Two moments stood out for me. The first was when Casey Marenge was wheeled onto the stage. Casey runs an NGO in Nairobi, and joined us in the campaign 2 years ago, when she organised a number of petition signings and lobbied Kenyan ministers and UN officials to do more for road safety. Casey is paraplegic, paralysed from the neck down, as a result of a road crash which killed two of her friends. She is matter of fact in her courage, and dynamic and eloquent in equal measure. Her arrival on the stage contrasted sharply with the boilerplate platitudes and dry statistics of some of the preceding official speakers. Casey speaks with authority and has no need to raise her voice or indulge in histrionics. It was a moving moment, and you could sense the change in mood in the vast conference hall.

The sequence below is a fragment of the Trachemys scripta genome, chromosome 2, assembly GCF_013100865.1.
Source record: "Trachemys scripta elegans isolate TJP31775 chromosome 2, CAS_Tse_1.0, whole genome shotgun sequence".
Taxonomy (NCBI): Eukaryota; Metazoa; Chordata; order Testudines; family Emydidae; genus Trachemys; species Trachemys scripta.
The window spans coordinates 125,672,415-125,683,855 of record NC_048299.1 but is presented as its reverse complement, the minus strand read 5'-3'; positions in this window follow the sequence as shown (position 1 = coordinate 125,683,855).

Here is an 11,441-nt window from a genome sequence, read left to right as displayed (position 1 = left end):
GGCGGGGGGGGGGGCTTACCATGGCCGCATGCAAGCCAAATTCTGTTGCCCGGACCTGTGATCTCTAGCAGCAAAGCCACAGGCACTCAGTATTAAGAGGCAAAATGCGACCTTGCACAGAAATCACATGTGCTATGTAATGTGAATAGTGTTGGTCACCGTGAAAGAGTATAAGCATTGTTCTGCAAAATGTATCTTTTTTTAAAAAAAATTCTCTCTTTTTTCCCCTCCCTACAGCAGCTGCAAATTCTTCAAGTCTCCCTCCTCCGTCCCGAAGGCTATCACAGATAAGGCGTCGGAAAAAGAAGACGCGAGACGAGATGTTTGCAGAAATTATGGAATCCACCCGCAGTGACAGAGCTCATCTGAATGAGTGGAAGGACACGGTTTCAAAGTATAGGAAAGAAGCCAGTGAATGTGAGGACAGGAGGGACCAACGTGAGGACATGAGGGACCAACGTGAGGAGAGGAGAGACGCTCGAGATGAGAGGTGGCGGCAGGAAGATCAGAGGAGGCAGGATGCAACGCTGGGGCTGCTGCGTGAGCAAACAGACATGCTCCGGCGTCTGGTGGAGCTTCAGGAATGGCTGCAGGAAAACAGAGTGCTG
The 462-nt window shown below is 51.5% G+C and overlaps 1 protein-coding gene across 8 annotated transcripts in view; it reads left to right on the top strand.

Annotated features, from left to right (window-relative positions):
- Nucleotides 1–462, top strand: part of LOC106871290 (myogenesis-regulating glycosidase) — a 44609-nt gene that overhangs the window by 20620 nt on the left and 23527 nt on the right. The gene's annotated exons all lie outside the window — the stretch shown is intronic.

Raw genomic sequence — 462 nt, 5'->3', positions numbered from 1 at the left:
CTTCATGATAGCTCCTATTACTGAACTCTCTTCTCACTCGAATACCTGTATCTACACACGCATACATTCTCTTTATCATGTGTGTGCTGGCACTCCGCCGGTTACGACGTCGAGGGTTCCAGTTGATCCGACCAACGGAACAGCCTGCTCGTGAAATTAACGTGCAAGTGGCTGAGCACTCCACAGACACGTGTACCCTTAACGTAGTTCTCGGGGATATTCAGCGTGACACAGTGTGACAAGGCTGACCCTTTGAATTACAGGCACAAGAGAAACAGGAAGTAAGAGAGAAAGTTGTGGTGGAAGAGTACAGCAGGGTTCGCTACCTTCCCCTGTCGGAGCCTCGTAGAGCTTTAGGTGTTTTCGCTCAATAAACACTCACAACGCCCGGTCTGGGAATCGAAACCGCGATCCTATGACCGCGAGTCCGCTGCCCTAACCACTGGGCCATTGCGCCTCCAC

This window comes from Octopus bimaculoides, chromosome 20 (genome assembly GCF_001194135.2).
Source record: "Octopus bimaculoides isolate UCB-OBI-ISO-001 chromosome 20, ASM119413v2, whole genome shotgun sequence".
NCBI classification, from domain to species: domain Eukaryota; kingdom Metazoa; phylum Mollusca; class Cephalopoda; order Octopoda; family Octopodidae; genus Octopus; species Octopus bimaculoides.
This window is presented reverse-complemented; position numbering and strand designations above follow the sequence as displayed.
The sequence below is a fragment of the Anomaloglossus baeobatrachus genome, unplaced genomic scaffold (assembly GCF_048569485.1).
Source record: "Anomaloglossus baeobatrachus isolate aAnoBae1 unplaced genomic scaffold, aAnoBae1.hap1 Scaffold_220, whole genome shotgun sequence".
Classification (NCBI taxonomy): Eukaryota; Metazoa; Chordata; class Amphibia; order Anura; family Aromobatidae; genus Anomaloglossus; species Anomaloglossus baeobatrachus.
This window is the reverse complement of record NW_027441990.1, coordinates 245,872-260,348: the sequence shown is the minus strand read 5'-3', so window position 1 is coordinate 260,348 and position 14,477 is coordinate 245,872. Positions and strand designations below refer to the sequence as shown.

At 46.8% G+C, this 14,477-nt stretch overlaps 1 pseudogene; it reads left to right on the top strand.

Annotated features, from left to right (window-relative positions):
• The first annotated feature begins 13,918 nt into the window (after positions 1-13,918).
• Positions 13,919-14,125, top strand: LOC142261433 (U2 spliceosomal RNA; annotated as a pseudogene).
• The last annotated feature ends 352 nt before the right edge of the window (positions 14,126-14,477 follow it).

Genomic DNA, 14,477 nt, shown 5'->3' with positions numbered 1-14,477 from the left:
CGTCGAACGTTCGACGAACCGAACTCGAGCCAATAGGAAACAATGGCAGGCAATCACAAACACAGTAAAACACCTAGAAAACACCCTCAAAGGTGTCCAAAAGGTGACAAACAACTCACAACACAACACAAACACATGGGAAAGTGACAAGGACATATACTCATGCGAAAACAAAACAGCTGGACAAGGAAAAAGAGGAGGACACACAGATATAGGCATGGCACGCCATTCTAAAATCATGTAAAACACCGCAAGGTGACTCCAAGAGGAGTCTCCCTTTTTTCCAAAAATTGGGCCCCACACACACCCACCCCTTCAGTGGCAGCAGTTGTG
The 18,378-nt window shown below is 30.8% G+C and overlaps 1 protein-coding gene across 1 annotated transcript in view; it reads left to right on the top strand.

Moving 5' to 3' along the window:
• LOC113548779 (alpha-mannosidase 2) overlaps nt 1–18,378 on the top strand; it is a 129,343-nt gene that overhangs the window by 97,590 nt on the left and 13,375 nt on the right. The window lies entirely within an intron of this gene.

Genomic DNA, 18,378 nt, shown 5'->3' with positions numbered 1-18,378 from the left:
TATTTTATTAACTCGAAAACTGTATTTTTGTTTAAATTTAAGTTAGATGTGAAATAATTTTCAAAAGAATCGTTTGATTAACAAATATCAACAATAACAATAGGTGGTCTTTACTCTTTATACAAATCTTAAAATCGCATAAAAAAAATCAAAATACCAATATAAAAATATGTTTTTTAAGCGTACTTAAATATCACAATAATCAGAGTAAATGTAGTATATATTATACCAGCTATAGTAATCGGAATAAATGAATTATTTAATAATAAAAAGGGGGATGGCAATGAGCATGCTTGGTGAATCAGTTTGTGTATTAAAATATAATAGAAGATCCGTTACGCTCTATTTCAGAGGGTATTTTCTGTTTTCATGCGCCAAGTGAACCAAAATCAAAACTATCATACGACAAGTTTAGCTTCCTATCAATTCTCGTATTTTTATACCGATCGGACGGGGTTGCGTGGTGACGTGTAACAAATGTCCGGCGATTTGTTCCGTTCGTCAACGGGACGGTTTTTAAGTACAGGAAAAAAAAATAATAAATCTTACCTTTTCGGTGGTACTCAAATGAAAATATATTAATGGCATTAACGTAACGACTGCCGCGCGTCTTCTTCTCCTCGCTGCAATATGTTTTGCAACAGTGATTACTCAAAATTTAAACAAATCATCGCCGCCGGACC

The other key moment was the arrival of President Medvedev. From where I stood, right at the back of the room, this seemed like the moment when road safety finally arrived on its rightful stage. More than a thousand delegates rose as one, the banks of photographers and cameras whirred and flashed, there was a palpable energy in the room. This was some of what we had been working towards. It felt like recognition. Not on the scale of climate change in Copenhagen in a few weeks time, but a start.